If you’re feeling inspired to take your teaching to the next level, find out more about our Level 6 Diploma in Dance Pedagogy and other higher level qualifications. The ISTD understands the importance of sustaining a lifelong career in dance teaching. So, if you have already completed your initial dance teacher training, or if you are a professional dancer looking for a career change, invest in your professional development through the ISTD’s advanced dance teacher training programme. One option is to follow the route of ISTD qualifications. The ISTD’s Licentiate and Fellowship are two highly regarded, internationally recognised advanced teacher training qualifications which build on the skills learnt in the ISTD’s initial teacher training and combine these with the knowledge and experience that come with practice as a teaching practitioner. The alternative option is with the portfolio of ISTD regulated qualifications. Through the ISTD’s partnership with Middlesex University and its Institute for Work Based Learning, ISTD trained dancers and teachers have the possibility to progress onto two Middlesex University validated awards, the BA Hons in Professional Practice and the MA in Professional Practice: Dance Technique Pedagogy. Alternatively, the ISTD’s Level 6 Diploma in Dance Pedagogy is a vocational dance teaching qualification regulated at Level 6 of the Qualifications and Credit Framework that will develop and refine your teaching skills within the context of your chosen dance style. These five qualifications offer a wide range of opportunities for anyone who holds an initial dance teacher qualification as well as professional dancers looking to change career or experienced dance teachers from other sectors. This portfolio is aimed at those interested in building on their initial teacher training, in gaining recognition as a teacher in the wider sector and in being able to transfer their skills across sectors. Visit www.istd.org/courses-and-training to find out more.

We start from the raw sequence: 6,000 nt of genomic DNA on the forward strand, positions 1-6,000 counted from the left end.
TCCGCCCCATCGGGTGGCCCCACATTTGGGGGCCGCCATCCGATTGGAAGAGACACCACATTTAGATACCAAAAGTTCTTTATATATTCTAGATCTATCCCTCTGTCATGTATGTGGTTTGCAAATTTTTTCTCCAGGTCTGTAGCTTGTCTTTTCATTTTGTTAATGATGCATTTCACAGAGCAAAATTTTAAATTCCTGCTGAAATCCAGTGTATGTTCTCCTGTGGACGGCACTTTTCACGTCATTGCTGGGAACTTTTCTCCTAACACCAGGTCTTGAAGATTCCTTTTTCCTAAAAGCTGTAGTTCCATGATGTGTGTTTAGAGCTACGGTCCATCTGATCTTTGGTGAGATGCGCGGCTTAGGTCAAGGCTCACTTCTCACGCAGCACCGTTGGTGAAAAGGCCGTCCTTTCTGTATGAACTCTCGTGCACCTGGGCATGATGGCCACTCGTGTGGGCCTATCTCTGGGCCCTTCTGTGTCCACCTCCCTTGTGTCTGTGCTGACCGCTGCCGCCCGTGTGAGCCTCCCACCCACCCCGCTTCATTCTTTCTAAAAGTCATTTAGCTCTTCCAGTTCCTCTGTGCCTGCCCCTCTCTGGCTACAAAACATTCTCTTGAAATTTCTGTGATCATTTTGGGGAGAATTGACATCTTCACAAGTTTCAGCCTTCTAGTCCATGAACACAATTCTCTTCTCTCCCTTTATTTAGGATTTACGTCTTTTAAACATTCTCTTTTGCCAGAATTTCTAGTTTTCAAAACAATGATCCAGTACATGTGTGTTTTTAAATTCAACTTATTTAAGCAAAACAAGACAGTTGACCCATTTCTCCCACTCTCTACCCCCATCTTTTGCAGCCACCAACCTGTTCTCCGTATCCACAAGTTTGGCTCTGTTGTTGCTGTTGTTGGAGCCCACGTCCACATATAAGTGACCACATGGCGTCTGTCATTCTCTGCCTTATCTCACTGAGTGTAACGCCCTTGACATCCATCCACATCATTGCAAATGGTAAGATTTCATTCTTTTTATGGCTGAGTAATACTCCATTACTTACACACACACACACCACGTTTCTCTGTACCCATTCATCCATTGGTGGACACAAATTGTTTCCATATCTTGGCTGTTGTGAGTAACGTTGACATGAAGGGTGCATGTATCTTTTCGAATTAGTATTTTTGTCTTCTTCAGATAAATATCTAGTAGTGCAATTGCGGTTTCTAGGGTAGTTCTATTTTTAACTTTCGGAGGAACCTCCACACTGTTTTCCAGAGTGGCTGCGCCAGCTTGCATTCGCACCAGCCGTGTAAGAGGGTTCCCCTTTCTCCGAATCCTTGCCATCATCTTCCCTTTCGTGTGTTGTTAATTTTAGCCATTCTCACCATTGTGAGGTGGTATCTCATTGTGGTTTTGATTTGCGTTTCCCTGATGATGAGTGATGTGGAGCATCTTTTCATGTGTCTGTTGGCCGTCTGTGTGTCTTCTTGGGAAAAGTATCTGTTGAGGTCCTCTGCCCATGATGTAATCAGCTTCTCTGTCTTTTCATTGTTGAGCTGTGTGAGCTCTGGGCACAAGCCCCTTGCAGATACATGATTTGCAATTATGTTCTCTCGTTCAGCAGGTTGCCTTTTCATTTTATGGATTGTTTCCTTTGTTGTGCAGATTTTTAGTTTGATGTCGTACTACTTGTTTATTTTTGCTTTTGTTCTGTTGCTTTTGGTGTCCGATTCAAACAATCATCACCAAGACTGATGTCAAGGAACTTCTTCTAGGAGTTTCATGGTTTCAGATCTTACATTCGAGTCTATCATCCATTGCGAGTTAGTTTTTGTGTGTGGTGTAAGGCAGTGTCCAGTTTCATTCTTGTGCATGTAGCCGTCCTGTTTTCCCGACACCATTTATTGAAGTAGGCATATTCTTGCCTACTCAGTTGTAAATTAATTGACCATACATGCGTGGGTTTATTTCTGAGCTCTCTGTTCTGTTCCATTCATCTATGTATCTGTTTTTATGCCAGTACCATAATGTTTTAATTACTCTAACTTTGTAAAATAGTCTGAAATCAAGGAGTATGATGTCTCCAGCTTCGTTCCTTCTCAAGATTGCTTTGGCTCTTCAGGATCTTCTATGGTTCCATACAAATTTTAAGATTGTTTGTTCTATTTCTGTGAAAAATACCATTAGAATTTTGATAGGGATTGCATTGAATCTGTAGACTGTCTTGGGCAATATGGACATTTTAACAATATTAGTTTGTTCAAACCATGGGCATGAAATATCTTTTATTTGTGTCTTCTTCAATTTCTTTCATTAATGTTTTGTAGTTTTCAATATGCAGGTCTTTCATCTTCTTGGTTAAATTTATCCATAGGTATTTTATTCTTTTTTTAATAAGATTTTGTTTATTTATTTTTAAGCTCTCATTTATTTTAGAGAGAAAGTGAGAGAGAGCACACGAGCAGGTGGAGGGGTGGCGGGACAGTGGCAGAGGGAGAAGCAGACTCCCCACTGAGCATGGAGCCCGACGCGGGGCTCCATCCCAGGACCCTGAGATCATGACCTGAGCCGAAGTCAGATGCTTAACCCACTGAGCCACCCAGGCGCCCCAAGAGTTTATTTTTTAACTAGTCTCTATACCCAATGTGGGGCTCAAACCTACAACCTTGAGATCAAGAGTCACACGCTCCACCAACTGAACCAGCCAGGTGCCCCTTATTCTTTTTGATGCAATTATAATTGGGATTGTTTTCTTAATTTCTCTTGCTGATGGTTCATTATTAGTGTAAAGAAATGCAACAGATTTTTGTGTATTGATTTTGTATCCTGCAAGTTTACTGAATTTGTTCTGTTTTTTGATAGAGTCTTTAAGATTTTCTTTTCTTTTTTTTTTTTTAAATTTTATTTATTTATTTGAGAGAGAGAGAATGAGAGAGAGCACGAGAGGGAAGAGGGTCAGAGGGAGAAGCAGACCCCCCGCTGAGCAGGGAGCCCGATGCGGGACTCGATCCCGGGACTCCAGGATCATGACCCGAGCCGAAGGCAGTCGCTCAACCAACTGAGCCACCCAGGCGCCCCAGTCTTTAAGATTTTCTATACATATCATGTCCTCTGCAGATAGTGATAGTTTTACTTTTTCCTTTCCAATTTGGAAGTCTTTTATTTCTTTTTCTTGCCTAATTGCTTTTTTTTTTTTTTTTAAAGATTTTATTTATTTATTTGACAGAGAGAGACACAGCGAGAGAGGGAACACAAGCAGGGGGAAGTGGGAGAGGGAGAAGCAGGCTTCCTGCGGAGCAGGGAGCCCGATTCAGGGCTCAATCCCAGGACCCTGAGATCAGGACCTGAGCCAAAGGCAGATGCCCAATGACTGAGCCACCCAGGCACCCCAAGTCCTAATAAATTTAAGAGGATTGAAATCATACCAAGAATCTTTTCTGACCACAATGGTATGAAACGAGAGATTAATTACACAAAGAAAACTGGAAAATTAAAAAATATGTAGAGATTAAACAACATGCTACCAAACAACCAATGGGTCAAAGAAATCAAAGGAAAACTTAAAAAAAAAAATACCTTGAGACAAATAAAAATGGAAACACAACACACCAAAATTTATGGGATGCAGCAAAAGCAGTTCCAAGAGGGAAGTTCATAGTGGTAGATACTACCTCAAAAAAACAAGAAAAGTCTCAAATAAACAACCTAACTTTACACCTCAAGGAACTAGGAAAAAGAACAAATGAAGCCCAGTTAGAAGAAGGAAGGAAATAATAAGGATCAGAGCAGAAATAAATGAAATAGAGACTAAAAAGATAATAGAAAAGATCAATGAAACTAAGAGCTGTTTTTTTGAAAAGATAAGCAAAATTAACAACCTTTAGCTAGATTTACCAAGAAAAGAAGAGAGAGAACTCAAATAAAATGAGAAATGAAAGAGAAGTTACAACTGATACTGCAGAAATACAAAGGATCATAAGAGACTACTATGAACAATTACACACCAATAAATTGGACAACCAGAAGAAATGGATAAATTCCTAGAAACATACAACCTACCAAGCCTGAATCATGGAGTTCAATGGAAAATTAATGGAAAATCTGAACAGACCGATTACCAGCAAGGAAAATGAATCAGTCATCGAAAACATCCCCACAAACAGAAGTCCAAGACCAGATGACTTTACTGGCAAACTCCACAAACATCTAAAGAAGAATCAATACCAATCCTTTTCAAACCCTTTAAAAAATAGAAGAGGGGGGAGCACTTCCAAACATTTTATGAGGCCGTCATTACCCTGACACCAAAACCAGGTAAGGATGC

“As soon as I saw the details of the Diploma in Dance Pedagogy in DANCE magazine, I knew this was the course for me. I had been looking for a way of expanding my teaching skills as well as enhancing my qualifications. The course had to fit in with a busy work and home life as well. It was also very exciting to be one of the first to participate – a pioneer! Well, 13 months down the line and I can honestly say I have learnt a lot and my approach to teaching has changed (for the better). For those considering enrolling on the course, I would say if you really want to change your teaching for the better and learn a lot about yourself, go for it!” Penny Woodman, ISTD Level 6 Diploma in Dance Pedagogy student “This course has been a complete challenge for me, having never done anything like it before. It has definitely taken me out of my comfort zone but I have felt very privileged being taught and trained by some wonderful and inspiring teachers.” Rachel Starling, ISTD Level 6 Diploma in Dance Pedagogy student

“The ISTD understands the importance of sustaining a lifelong career in dance teaching”

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DANCE FEATURES

Speak to Your Pupils With Ease
Serena Greenslade’s tips on effective communication in class

W

ouldn’t it be wonderful if all dance teachers had to worry about was teaching dance?